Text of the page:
This doubt arised when I thought that on normal days, at least I have observed bright sun while going outside, going to office, in park etc. for less than a second. It happens almost daily. Not deliberately but that how things work I guess.

Also, on one or two occasions, when the sun wasn't very bright due to clouds, I've deliberately observed the partial eclipse just for a glimpse, just to confirm it's actually cut. And I confirmed it. (How fast it was? It was not like I stood still and observed the sun for less than a second and then closed eyes. It was like this: I started moving my sight from earth and in a faster way moved my head towards sun and without any break, stopped at safe location where there was no sun). And it did literally no harm to me.

Another example is playing cricket. Many times sun comes in the way of ball in the air and again I have a glimpse of sun. To me, it seems very common.

So my doubt is:

Why there's so much theories that you must not stare sun even for less than a second or even a glimpse by mistake? If you see news on eclipse day, you'll see full news about this. But on any other normal day, no such news. Is there something special, something more bright on solar eclipse day? Will it damage eyes?

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    $\begingroup$ Closely related: astronomy.stackexchange.com/q/22233/16685 Note this comment: "The sunset also doesn't trick your pupils into dilating". $\endgroup$ – PM 2Ring Jun 21 '20 at 19:18
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    $\begingroup$ On normal days, people are significantly less likely to attempt to spend minutes staring into the sun, and the damage the sun does to your retina is painless. $\endgroup$ – notovny Jun 21 '20 at 19:21
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    $\begingroup$ When the eclipse is near totality, the sky is dark, so your pupils dilate, letting in more light. But the light rays coming from that small sliver of Sun are just as bright as normal, and have the same proportion of ultraviolet as full sunlight. I'll put this into a proper answer. $\endgroup$ – PM 2Ring Jun 21 '20 at 19:55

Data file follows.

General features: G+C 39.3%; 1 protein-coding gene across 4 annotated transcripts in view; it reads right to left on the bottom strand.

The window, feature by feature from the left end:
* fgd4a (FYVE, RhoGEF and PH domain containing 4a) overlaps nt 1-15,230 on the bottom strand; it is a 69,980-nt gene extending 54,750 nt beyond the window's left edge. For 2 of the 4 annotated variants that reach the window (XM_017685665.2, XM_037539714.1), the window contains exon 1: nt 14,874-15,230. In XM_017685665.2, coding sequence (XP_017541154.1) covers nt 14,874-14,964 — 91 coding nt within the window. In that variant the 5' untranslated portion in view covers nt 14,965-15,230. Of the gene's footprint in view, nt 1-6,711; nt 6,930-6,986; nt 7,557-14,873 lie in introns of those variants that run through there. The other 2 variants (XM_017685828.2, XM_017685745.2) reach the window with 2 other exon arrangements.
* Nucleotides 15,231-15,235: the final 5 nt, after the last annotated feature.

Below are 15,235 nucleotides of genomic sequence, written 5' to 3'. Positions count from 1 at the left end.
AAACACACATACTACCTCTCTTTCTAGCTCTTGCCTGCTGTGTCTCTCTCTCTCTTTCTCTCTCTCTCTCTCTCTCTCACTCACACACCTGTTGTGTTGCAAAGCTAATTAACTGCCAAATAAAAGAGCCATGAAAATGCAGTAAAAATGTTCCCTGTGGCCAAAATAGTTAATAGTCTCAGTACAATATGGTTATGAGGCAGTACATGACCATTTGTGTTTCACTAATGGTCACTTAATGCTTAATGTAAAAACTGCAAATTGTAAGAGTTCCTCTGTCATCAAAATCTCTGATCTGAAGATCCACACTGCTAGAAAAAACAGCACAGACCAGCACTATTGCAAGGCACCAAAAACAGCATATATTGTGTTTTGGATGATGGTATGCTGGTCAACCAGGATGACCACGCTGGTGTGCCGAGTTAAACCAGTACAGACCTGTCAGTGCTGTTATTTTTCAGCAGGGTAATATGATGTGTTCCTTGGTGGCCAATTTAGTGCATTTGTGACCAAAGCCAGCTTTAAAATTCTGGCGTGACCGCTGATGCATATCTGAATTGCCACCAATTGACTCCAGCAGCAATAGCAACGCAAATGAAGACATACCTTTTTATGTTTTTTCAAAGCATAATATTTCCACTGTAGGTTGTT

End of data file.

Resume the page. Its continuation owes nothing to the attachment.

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    $\begingroup$ @Vikas Yes. The retina has no pain nerves, so the typical reflex response "That hurts, I should probably stop doing it" is not generally in effect for retinal damage caused by looking at the Sun. $\endgroup$ – notovny Jun 21 '20 at 20:02
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    $\begingroup$ Variants of this question have been asked multiple times on Physics Stack Exchange. Here is a starting place: physics.stackexchange.com/questions/353019/… $\endgroup$ – Mark Foskey Jun 22 '20 at 3:19

Glancing at a partial solar eclipse is about as dangerous as glancing at the Sun on any other day. If you look at the Sun a few minutes after sunrise or a few minutes before sunset, when the Sun's altitude is low, the light is filtered through a lot of air, and most of the ultraviolet is scattered, so it's a lot less dangerous than looking at the Sun in the middle of the day. However, during an eclipse, people tend to look at the Sun for more than just a few minutes, and that's not healthy for the eyes.

The big danger of looking at a solar eclipse without proper protection occurs when it's a total (or nearly total) eclipse. When the eclipse is near totality, the sky is dark, so your pupils dilate, letting in more light. But the light rays coming from that small sliver of Sun are just as bright as normal, and have the same proportion of UV (ultraviolet) as full sunlight. Those UV rays can cause a lot of damage to the retina very quickly, and that damage can be permanent.

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    $\begingroup$ slightly related (but about cameras): Are there industry standards or specs for image sensor resistance to damage from intense light? $\endgroup$ – uhoh Jun 21 '20 at 23:47
  • $\begingroup$ Is there reason to believe it's any more damaging than stepping out of a dimly-lit indoor room with no windows into the outdoors and immediately glancing at the sun? $\endgroup$ – R.. GitHub STOP HELPING ICE Jun 23 '20 at 16:46